What is linen?
Linen is a yarn or fabric made from the fibre of the cultivated flax plant; Linum usitissimum. Flax is a natural cellulosic plant fibre, or bast fibre. It forms the fibrous bundles in the inner bark of the stems of the plant. The plant is an annual that grows to a height of about a metre and the fibres run the entire length of the stem and help hold it upright.
Growers use a controlled rotting process to release the tougher fibre strands from the cellular and woody stem tissue. This is the retting process. In Ireland the retting process traditionally took place in rivers, ponds or retting dams. In Northern France, Belgium and the Netherlands, where it is warmer, dew retting in the fields could take place.
Flax is the raw material for linen and grows naturally. Linen is created by humans from flax, by spinning or weaving.
History of Irish Linen
Much has been written about the history of Irish Linen, and a good account can be found on the website of a sister company of John England. Ireland’s involvement with linen goes back a very long way. It can never really be certain how it first came to the island. In the 19th and early 20th centuries linen was a very great industry in Ireland. Much of the city of Belfast and its hinterland relied on linen for its development. So much so that Belfast gained the nickname of ‘Linenopolis’ in the 19th century.
During the 20th century sales of mass-produced Irish linen products came under pressure from cheaper to produce cotton. Then the invention of man-made and synthetic fibres compounded the problem.
The main competition has been from fabrics which are massed produced in low-cost countries. These countries use low wages and material costs to squeeze Irish linen producers on price. This put many long established companies out of business.
Irish linen fought back. Its genuinely unique qualities of comfort, drape and its distinctive appearance kept it a niche in the luxury market. Its unique physical properties maintained its use in the clothing market and industrial textiles. These advantages are backed up by confirmed quality, and confidence and equity established in the Irish linen brand. The producers that remained stopped trying to compete on price alone. They tried to give their customers a good faster local service, and more what they wanted in the way of quality, design, and order quantities.
The 20th Century
In the latter part of the 20th century there were increased efforts to promote linen to the fashion and apparel trade. At this time there was a growing reaction against the synthetic fibres. They had probably been overused in the 1960’s. Natural products had been more and more replaced by synthetic substitutes. Which in spite of their attractive appearance and functionality carried the difficulty of disposal and long-term damage to the environment. As well as issues with poorer comfort, when compared with natural fabrics. In the 1970’s the promotional work started to pay dividends. By the late 1980’s linen was in general use in the top of the range fashion and apparel in most countries in the developed world. Linen in apparel was by now far outstripping its traditional household textiles and industrial sectors. This has continued into the 21st century.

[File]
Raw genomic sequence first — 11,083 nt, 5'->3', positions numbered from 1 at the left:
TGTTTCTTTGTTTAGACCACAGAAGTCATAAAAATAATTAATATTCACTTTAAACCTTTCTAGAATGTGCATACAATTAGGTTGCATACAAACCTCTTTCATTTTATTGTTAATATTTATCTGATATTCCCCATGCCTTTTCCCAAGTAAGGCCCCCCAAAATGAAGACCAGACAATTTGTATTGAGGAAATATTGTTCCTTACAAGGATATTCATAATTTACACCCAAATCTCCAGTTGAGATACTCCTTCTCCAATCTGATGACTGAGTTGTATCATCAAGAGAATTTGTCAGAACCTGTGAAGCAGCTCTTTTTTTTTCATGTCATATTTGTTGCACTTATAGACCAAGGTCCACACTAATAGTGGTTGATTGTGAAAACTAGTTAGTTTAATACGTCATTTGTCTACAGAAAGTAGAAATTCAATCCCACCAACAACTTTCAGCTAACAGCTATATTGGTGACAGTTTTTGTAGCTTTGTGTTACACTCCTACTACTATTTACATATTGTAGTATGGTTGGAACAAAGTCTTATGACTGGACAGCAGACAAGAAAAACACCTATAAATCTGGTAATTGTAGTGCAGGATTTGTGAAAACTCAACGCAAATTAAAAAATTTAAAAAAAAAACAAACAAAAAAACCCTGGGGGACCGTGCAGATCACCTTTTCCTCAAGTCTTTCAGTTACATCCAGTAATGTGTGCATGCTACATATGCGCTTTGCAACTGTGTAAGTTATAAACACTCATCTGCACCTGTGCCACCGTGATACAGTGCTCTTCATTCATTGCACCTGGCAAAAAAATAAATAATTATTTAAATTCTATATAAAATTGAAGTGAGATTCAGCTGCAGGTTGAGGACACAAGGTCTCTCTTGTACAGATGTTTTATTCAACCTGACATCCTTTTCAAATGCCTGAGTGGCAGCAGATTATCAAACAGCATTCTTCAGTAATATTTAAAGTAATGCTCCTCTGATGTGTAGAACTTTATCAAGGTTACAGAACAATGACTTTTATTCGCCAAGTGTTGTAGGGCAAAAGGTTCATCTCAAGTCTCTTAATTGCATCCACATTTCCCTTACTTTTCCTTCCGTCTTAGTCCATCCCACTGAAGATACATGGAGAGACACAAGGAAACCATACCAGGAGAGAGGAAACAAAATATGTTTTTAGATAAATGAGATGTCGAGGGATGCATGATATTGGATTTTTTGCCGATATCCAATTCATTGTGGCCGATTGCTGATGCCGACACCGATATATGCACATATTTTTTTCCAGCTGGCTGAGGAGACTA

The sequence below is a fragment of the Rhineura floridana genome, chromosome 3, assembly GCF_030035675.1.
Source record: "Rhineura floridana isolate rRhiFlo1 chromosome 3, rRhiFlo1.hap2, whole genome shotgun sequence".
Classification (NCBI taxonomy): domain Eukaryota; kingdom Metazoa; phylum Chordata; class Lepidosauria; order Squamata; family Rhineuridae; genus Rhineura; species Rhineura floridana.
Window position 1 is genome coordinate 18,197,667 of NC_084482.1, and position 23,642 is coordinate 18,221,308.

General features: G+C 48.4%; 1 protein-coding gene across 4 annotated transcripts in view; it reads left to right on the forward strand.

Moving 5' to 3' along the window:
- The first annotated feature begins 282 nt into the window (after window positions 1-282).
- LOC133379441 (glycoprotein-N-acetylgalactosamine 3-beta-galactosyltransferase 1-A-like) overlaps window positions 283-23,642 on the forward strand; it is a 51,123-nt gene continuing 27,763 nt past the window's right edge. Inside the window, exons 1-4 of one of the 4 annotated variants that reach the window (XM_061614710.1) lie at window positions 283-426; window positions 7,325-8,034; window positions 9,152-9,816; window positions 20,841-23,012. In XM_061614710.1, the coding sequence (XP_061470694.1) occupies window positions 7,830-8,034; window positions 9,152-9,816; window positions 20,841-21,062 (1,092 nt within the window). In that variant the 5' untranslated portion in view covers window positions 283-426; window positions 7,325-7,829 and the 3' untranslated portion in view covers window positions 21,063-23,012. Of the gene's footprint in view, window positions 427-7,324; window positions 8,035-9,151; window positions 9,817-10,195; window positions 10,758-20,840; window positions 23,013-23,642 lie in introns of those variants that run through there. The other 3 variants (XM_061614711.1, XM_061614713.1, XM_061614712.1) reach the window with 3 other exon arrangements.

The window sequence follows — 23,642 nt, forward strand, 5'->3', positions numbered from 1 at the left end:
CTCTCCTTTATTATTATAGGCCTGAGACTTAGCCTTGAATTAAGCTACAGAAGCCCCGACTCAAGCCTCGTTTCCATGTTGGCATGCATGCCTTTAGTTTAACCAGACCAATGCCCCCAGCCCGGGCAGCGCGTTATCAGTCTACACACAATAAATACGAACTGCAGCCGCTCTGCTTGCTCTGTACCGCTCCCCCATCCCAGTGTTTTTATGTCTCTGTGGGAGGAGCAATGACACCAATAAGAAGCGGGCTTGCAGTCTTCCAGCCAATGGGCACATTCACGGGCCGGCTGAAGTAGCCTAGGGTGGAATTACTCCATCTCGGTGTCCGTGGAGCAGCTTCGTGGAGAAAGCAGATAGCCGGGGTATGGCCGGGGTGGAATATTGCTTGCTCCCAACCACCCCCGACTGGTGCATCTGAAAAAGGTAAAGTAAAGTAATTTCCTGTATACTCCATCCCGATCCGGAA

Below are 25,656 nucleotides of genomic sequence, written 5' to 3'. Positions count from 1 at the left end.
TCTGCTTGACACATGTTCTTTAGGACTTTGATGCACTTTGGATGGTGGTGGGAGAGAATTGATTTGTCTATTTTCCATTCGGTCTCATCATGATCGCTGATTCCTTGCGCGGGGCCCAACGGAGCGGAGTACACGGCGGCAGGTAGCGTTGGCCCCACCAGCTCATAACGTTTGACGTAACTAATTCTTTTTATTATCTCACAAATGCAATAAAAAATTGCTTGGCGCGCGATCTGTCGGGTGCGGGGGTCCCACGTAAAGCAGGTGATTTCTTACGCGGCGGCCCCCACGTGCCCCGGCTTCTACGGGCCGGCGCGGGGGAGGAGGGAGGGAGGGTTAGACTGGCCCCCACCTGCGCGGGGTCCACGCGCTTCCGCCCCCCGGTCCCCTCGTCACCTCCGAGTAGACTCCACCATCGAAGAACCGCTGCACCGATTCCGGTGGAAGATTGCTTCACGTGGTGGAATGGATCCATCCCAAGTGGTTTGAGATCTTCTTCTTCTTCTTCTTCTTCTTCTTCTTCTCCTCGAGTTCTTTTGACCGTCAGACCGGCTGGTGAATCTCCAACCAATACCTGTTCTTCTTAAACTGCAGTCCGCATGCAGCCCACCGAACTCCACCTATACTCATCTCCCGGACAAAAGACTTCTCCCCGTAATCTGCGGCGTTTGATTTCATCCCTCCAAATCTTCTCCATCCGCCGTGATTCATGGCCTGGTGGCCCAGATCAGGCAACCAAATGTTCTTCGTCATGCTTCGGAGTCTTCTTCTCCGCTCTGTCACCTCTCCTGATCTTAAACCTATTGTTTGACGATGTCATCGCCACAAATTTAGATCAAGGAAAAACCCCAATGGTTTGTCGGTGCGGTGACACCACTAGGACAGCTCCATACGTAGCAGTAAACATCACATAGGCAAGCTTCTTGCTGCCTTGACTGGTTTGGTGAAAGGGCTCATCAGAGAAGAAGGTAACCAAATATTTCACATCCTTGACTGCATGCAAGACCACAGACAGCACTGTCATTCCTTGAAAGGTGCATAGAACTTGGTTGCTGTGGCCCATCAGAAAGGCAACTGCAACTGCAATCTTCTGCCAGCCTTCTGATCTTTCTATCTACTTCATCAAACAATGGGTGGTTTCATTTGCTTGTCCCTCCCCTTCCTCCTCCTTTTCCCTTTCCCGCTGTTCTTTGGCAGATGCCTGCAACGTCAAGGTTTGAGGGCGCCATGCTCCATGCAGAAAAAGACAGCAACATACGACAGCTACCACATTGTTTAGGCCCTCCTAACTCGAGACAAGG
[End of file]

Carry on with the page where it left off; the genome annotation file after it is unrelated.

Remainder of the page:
The Irish Linen Industry Today
In the early 21st century there is a growing reaction against the mass importation of fabrics and products from low-cost countries. This seems to be in part due to dissatisfaction with the modern emphasis on mass-production. As well as an increasing need by buyers to know the ‘green’, as well as ethical credentials of what they are buying. People are tiring of today’s cultural globalisation and homogenisation. There is a greater appreciation for unique products. These may carry a design story, which express individual cultures and heritages, and which mean more than simple materialism.
Companies such as John England carved out a niche by creative and innovative design. This has been backed up by excellent service, quality, flexibility, and stock holding of on-trend fabrics and colours. It got to know its customers and the market and learned how to give them what they wanted; often before they knew themselves.
It may be a smaller industry, but Irish linen is not a part of history. Moreover, it is still woven and finished today in the same traditional areas. Often by descendants of those who have worked in the industry, and passed down skills, that have been learned over hundreds of years.
Irish linen is a brand with a history that says where it comes from. Anyone who says you can get just as good a quality linen in Eastern Europe, or elsewhere. has not seen the double damask woven by John England’s sister company Thomas Ferguson. Nothing compares to top quality Irish linen.
“There is scarcely anything in the world that some man cannot make a little worse, and sell a little more cheaply. The person who buys on price alone is this man’s lawful prey.”